Making Myself Not Understood


I was at Taco Bell, which is a tiny bit interesting because until about two years ago I’d never eaten at one. It isn’t like I have anything particular against Taco Bell, even though their corporate overlords used to have the supervillain-corporate name of Tricon Global, and now have the faintly-Orwellian menace name of Yum! Brands, Inc. I just never got around to it before. I probably should have. I sincerely like their extruded burritos. But I’ve always liked extruded things.

What I want to get at is that besides the seven-extruded burrito and a cheese quesadilla I ordered a pop. I did this because I was thirsty and this was Michigan. One thing I’ve known since childhood about the midwest was that “soda” was called “pop” there. This I heard before the 90s, when everybody got on the Internet and started discussing how they call the same things by different names and how other places than home pronounce words wrong. (That was all anyone talked about online all 1997.) When I moved to Michigan, I found this “pop” thing was true. But the guy working the register didn’t understand me. I said a regular pop, and please, and still didn’t get my point across. So I gave up and said “soda” and that was fine.

Thing is, this keeps happening to me. Or at least around me. I ask for pop from people who should be used to people asking for pop, and they don’t know what to make of that. I’d understand confusion if I asked for pop from someone that would be unusual, such as in New Jersey, at a furniture store, from the guy the building code office sent to check on a crack in a load-bearing pillow. I couldn’t complain much if the guy chose to slug me. But why is this confusing?

I have to figure the problem is my accent. I come from New Jersey, and I’m not more defensive about that than average, and I must just say words like “pop” in ways they don’t understand. I don’t have a very strong New Jersey accent. I routinely surprise people when they hear where I’m from. “You don’t sound like you’re from New Jersey,” is the sort of thing I get. “I’d have guessed you were from … ” and then they’re not able to pin down just where they were thinking I was from, and they knock over a pyramid of soda cans and run away in the confusion.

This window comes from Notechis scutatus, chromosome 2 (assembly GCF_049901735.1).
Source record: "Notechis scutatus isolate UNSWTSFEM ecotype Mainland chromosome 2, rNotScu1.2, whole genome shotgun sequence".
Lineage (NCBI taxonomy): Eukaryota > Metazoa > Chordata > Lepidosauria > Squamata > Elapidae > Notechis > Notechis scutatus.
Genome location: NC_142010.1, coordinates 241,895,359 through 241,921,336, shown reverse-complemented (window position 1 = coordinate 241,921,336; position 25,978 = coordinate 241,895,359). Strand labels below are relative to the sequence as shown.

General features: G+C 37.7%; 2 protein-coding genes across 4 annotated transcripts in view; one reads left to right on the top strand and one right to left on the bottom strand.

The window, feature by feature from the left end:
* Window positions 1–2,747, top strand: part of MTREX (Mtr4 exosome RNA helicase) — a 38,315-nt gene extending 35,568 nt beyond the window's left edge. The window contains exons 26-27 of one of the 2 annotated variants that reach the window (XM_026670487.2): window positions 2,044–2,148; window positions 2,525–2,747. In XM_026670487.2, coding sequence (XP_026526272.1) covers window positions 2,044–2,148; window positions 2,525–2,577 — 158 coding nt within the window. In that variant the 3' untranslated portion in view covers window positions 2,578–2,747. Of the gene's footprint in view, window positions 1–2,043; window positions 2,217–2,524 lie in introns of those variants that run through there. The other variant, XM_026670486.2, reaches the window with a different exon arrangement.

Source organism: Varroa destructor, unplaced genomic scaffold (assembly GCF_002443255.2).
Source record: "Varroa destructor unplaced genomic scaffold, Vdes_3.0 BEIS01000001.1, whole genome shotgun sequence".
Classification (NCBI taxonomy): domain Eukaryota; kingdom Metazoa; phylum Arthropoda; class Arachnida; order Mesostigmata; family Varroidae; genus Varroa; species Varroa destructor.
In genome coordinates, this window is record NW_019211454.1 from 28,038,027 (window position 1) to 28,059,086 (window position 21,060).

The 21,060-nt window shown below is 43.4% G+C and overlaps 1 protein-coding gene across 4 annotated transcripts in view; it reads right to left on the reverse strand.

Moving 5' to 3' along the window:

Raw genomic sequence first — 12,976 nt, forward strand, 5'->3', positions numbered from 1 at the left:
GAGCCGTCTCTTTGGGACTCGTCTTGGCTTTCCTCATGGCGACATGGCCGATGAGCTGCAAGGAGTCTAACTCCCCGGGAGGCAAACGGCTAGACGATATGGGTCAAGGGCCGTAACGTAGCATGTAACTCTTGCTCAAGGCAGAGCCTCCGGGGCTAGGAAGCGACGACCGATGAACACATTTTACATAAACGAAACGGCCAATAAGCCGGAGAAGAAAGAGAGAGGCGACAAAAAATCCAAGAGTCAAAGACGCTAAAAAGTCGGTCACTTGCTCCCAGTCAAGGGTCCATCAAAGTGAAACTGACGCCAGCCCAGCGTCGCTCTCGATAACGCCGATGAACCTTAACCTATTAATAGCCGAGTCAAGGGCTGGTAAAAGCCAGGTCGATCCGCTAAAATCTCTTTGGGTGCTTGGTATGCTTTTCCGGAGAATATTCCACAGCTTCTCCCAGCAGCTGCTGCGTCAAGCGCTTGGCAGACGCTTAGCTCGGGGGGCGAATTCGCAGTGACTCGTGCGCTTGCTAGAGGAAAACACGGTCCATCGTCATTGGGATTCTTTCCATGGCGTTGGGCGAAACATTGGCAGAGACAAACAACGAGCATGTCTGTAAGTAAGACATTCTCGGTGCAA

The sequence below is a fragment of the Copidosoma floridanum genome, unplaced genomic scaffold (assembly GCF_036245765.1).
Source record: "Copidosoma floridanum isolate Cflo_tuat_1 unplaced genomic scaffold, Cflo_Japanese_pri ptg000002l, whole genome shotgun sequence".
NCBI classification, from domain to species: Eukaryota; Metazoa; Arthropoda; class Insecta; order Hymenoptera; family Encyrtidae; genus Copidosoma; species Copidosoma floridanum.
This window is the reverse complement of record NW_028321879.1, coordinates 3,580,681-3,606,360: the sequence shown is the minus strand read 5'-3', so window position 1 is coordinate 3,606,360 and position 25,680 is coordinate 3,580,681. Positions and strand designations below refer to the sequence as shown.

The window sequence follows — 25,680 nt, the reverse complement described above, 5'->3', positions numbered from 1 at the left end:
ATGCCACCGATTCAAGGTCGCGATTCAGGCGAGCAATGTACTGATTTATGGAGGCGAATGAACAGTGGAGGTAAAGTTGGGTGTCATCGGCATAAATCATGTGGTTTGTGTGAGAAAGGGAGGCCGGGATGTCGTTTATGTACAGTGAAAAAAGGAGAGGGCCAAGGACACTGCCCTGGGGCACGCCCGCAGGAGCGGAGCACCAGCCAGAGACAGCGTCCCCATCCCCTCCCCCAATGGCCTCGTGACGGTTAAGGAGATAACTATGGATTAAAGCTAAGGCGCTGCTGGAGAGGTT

I know what people expect from a New Jersey accent. It’s a bit loud and fast, with touches of 1940s Movie Brooklyn in it. College football is unpronounced. The average sentence will have something that has to get beeped out. Instead of clearly pronouncing the “-ing” at the end of words, speakers punch something. Maybe a person, maybe a tree, maybe the shoreline, maybe the abstract concept of justice, maybe a vending machine. Just something that’s available. The New Jersey accent is a crossing of the basic Atlantic Midlands dialect with swerving across four lanes of heavy traffic to cut someone off. I haven’t got a strong accent, because I’m too shy to punch an extruded burrito in a Taco Bell in Michigan. Most of my accent expresses itself in referring to Bruce Springsteen as if we were on a first-name basis, taking a surprising amount of guff for talking about people in queues being “on line”, and in getting into tiresome arguments about how people in other states are forced to pump their own gas. Also I expect to be able to order pork roll, although not at Taco Bell. I like to think my natural speech is a good bit rhotic, but I have no idea what that means. I might just want to be rhotic for the attention.